The new store featured the latest shelf labels, featuring Weis Markets’ “NutriFacts” program, which represents a guide to healthier eating with labels that call out heart-healthy foods or gluten-free options to shoppers perusing the aisles. The store also featured Weis Markets’ “Nourish Your Gut” program, which identifies such foods that can boost gut health as whole wheat breads or other sources of probiotics.

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Albertsons tackles nutrition on various fronts

BY Michael Johnsen

The value of dietitians is nothing new to officials at Albertsons.

Now, with the pending acquisition of Rite Aid and its Health Dialog subsidiary, which helps implement comprehensive population health management programs, its efforts around nutrition could ratchet up, both at standalone drug units and at the grocery stores.

Albertsons utilizes dietitians in two ways. First, the Boise, Idaho-based grocery chain delivers diabetes and prediabetes tours throughout the year via its contracted network of more than 100 registered dietitians. “Many of them also conduct healthy aging cooking and tasting classes as part of our flu vaccine clinics,” said Chris Irmscher, group director of pharmacy human resources at Albertsons. “We also have a small number of dietitians conducting innovative, themed demonstrations each month.”

Albertsons’ dietitians engage customers through the company’s “Answers in the Aisles” program, where dietitians schedule supermarket walk-throughs to educate participants on how to best fight inflammation through food, how to cook using only low-carb ingredients or how to help manage diabetes through better food choices.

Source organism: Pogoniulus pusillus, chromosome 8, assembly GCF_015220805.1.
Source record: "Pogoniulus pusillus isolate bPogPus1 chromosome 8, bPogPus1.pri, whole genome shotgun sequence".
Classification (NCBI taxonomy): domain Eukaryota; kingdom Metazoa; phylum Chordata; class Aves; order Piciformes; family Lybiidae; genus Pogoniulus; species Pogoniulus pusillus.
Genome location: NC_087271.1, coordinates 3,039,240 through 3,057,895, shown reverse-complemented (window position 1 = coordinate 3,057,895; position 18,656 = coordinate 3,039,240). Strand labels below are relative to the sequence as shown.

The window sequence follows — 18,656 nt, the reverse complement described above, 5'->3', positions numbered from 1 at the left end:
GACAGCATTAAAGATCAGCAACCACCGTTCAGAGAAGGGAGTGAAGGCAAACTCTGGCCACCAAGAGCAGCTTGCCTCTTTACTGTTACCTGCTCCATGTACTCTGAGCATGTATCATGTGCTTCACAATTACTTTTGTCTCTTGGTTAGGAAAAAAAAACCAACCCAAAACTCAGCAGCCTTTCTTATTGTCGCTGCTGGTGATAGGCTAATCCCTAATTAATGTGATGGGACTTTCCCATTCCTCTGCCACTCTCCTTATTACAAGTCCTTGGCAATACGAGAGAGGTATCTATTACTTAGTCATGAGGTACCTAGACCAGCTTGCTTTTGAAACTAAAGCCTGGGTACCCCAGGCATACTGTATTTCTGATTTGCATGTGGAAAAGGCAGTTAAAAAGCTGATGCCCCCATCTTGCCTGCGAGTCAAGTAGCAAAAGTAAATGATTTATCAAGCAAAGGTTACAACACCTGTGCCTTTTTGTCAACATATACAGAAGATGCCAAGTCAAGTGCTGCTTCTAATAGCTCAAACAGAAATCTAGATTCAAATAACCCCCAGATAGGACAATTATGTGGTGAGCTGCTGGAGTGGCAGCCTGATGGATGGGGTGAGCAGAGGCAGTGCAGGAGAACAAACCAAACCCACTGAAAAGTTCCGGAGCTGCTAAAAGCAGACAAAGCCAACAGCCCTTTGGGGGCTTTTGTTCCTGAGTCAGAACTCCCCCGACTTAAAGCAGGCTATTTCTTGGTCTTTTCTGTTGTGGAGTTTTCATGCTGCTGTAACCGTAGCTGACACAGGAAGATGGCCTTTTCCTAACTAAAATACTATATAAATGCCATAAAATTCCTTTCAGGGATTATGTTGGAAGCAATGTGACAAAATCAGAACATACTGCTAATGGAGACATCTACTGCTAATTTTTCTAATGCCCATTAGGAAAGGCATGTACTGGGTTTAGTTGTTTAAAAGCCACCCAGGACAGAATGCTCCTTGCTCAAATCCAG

Weight management, diabetes, heart health and COPD all can be improved through the assistance of a dietitian, officials said. “In 2018, we also are on pace to reach more than 5,000 people with prediabetes and diabetes through our ‘Eating Healthy with Diabetes Tours,’” Irmscher said.

“Customer and community response has been extremely positive. As the programs grow and mature, our customers will have access to food and nutrition experts right in the aisles of their favorite neighborhood store,” Irmscher said. “For example, [according to] surveys conducted one month after our ‘Healthy Aging Cooking and Tasting’ pilot class last September, 100% of respondents said attending the complimentary cooking class improved their impression of both the grocery store and pharmacy. About 97% said they changed something about their food choices as a result of the class.”

This year, Albertsons is launching the CDC Diabetes Prevention Program, which is a 16-week program led by a dietitian, along with support from the store pharmacists. “Patients will sample and discover new, healthy foods, and can work with the dietitian to create a more individualized meal/diet assistance, and the pharmacists [are on hand] to better manage health conditions and medication,” Irmscher said.